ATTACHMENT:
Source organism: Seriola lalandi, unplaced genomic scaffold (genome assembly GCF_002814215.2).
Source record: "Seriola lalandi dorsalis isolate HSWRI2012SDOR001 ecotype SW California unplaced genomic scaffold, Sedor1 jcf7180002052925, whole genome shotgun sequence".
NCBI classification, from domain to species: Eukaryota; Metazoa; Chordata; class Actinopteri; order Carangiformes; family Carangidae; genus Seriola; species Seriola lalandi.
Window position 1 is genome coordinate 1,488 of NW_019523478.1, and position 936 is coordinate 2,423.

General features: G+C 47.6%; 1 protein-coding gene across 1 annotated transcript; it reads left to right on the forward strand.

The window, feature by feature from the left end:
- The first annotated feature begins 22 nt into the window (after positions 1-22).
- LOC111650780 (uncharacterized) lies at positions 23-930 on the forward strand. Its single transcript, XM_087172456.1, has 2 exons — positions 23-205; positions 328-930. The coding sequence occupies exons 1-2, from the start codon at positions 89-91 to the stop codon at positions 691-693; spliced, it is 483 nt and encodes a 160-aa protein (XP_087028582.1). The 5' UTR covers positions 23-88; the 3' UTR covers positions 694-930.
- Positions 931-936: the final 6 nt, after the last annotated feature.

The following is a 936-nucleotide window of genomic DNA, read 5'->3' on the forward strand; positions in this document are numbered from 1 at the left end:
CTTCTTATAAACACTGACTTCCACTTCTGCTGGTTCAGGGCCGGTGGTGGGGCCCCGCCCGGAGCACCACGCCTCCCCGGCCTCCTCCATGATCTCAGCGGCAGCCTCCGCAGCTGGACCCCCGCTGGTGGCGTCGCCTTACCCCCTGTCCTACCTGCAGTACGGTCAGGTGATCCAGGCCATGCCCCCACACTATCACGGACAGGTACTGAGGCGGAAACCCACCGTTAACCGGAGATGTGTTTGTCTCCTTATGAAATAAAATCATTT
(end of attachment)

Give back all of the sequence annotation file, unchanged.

Source organism: Seriola lalandi, unplaced genomic scaffold (genome assembly GCF_002814215.2).
Source record: "Seriola lalandi dorsalis isolate HSWRI2012SDOR001 ecotype SW California unplaced genomic scaffold, Sedor1 jcf7180002052925, whole genome shotgun sequence".
NCBI classification, from domain to species: Eukaryota; Metazoa; Chordata; class Actinopteri; order Carangiformes; family Carangidae; genus Seriola; species Seriola lalandi.
Window position 1 is genome coordinate 1,488 of NW_019523478.1, and position 936 is coordinate 2,423.

General features: G+C 47.6%; 1 protein-coding gene across 1 annotated transcript; it reads left to right on the forward strand.

The window, feature by feature from the left end:
- The first annotated feature begins 22 nt into the window (after positions 1-22).
- LOC111650780 (uncharacterized) lies at positions 23-930 on the forward strand. Its single transcript, XM_087172456.1, has 2 exons — positions 23-205; positions 328-930. The coding sequence occupies exons 1-2, from the start codon at positions 89-91 to the stop codon at positions 691-693; spliced, it is 483 nt and encodes a 160-aa protein (XP_087028582.1). The 5' UTR covers positions 23-88; the 3' UTR covers positions 694-930.
- Positions 931-936: the final 6 nt, after the last annotated feature.

The following is a 936-nucleotide window of genomic DNA, read 5'->3' on the forward strand; positions in this document are numbered from 1 at the left end:
CTTCTTATAAACACTGACTTCCACTTCTGCTGGTTCAGGGCCGGTGGTGGGGCCCCGCCCGGAGCACCACGCCTCCCCGGCCTCCTCCATGATCTCAGCGGCAGCCTCCGCAGCTGGACCCCCGCTGGTGGCGTCGCCTTACCCCCTGTCCTACCTGCAGTACGGTCAGGTGATCCAGGCCATGCCCCCACACTATCACGGACAGGTACTGAGGCGGAAACCCACCGTTAACCGGAGATGTGTTTGTCTCCTTATGAAATAAAATCATTT